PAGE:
1. Communication with the coach: Talk with your professor about upcoming assignments you don’t fully understand and ask for tips about what you should be doing to study for the final exam. Your professor is your greatest resource for help with a class (after all, they are the ones teaching it!). Take advantage of office hours, too.
  2. Teamwork: If you haven’t already, find a few friends in your classes to form a study group to prepare for final projects and tests. A second perspective is always a great way to get some ideas flowing when you’ve become “stuck”. Group studying is especially helpful when someone understands a concept better than you and can help explain it in ways that maybe the professor couldn’t.
  3. Make your free throws: In basketball, free throws are worth one point a piece, which doesn’t seem like much compared to a 3-point shot. But over time, those one points can add up to a pretty high score. Make sure you continue to turn in those small assignments in between tests. Although they may not be worth as much as exams, they still play a major factor in the calculation of your final grade. Write every assignment down in your planner so you won’t forget!
  4. Show up to practice: The temperature outside is starting to rise, which means the desire to go to class starts to drop. Keep going to class! I promise there will still be plenty of time to enjoy the sunshine. Attending class is the best way to help you practice the material you will be tested on at the conclusion of the semester. The professor might even include some useful information in lecture that you would miss if you didn’t attend class.

Keep up the good work, and remember that there is still time to come out as a champion at the end of the semester!

Until next time,

Shelby Albers

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Fellow students, I know you understand exactly how I feel when I tell you…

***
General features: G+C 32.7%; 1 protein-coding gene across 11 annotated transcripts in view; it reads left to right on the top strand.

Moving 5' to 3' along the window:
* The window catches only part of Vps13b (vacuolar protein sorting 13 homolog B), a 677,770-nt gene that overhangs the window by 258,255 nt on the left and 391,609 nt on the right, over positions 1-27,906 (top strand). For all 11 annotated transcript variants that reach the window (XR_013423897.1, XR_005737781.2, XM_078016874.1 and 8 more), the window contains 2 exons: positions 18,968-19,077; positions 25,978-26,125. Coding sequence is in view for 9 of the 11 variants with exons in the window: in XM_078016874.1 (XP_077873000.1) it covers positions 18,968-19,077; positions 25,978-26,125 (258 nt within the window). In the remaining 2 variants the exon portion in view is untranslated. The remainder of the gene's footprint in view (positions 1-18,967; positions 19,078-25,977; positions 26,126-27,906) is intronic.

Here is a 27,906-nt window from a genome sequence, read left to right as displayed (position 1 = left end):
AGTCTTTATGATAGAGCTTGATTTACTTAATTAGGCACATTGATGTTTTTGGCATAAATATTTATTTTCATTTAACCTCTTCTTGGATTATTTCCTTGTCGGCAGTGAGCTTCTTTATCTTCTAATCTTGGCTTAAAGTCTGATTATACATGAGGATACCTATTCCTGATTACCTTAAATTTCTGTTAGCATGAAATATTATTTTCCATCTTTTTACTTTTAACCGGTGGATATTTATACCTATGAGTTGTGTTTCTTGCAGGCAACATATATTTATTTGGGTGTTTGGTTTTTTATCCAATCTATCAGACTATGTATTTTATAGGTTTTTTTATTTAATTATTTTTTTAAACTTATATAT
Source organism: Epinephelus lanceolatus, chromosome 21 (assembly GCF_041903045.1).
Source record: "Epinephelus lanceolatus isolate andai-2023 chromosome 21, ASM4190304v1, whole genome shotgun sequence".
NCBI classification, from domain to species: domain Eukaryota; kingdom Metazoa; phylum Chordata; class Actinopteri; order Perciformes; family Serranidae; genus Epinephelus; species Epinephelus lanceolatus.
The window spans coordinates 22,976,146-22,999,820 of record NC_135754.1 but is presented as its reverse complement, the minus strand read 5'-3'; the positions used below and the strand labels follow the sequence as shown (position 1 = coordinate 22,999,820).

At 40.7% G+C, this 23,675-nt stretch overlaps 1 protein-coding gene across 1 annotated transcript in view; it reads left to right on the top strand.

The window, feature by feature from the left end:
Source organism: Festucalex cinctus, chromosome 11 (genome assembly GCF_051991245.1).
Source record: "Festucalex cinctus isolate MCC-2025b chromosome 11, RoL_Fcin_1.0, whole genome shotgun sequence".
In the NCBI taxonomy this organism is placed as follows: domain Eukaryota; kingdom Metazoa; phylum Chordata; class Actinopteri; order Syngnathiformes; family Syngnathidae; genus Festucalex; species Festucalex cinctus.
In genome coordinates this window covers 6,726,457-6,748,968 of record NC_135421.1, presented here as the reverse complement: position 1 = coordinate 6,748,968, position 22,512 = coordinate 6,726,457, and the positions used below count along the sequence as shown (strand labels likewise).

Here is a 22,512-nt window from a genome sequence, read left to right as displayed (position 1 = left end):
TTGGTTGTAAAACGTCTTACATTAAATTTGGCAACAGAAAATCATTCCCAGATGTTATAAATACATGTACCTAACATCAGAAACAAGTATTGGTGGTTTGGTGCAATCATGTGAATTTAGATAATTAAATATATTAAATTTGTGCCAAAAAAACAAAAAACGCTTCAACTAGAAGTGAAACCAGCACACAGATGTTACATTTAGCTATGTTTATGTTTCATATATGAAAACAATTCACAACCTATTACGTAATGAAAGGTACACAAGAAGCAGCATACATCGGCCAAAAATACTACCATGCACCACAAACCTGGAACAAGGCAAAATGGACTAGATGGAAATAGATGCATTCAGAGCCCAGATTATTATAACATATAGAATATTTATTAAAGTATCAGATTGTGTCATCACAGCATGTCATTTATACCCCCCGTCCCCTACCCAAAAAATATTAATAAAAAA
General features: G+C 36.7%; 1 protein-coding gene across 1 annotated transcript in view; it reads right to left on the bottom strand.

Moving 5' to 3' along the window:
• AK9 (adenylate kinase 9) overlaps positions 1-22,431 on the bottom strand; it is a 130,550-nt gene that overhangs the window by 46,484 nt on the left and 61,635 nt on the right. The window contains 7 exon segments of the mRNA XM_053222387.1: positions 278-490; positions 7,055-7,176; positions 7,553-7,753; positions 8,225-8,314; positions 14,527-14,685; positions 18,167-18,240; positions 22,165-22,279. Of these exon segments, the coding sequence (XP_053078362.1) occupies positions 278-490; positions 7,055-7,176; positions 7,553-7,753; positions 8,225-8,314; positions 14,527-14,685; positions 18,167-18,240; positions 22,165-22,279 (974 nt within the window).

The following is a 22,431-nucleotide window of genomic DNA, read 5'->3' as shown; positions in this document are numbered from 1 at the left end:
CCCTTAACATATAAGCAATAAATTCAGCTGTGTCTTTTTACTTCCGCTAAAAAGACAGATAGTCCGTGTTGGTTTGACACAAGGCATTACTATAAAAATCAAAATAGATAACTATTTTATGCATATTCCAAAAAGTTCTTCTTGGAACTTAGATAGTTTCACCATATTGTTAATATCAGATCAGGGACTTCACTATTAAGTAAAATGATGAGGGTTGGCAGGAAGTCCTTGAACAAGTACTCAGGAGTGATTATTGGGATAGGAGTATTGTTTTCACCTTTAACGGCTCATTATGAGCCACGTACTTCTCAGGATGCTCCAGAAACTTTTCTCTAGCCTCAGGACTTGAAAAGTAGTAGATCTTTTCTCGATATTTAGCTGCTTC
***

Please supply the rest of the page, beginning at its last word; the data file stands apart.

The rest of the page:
I. Am. Exhausted. 

I’m tired.

I’m worn out.

I’m whooped.

We have 5 more weeks in this school year, right? Are you as tired as I am? Well, I have a little bit of inspiration for you and me both. This video will make your day. It will pump you up and remind you why you are working so hard to get through school, only to spend the rest of your working life in school (the irony is just too much). Power through your weariness, friends! We are in the home stretch of this semester!

I love this video not only because it is hilarious, but also because it’s so true. As educators, we make a difference. We have the most important job in the whole world. There is no other career path, no other profession or calling that did not start with some form of teaching. Teachers build the future by investing in the lives of children. That’s a pretty powerful thought.

So, I will keep working on the various practicum observation journals and KTIP lesson plans, because, in the words of Taylor Mali, “I make a DIFFERENCE. How about you?”

Until next time,

Marcie Bosworth 

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So, registering classes for my senior year caused me to reflect on my college experiences. Whether you consider senior year as a time to redeem yourself or a time to wrap up loose ends, it’s only natural to reflect. Though there are probably more, here are five random things I wish I had known as a Freshman:

1) I wish I had known: although professors are intimidating, attending office hours could have helped me out a lot more. I’ve skipped office hours when I was struggling in a class, simply because I didn’t want my professor to think I was behind everyone else in the class. I regretted this come exam time. 

2) I wish I had known: how skipping one class can lead to a pattern of skipping more and more classes. I realized this was a waste of tuition money. It’s similar to sleeping on the street when you’ve already paid for a hotel room. I’ve had to improve on this. 

3) I wish I had known: how available University Health Services (UHS) really is. I remember lying in my dorm room sophomore year feeling miserable, yet I postponed going to UHS and getting medicine to feel better. 

4) I wish I had known: how interesting living on campus would turn out to be. I wanted a random roommate my freshman year for the experience and to force myself out of my comfort zone. I loved living in Holmes Hall for a year and a half! The dining halls were close, I could walk to the library, and I didn’t have to wait on the bus to get to class. I’m glad I took a chance. And ALWAYS take clothes/a robe/ anything more than a towel to the shower rooms; the dreaded fire drill situation does happen to the unfortunate few. Trust me. 

5) I wish I had known: extra time is an illusion, lunchtime doubly so. I feel like I had no free time freshman (or sophomore or junior) year. If I had planned a little better, I would’ve liked to have joined more clubs or attended more events on campus. Take advantage of as many on campus opportunities as possible! 

I’m sure I will tackle a couple of these next year. Many of these things seem to be common sense now, but as they say, hindsight is 20/20. 

Best of luck registering for classes!
Brittany N. Flanery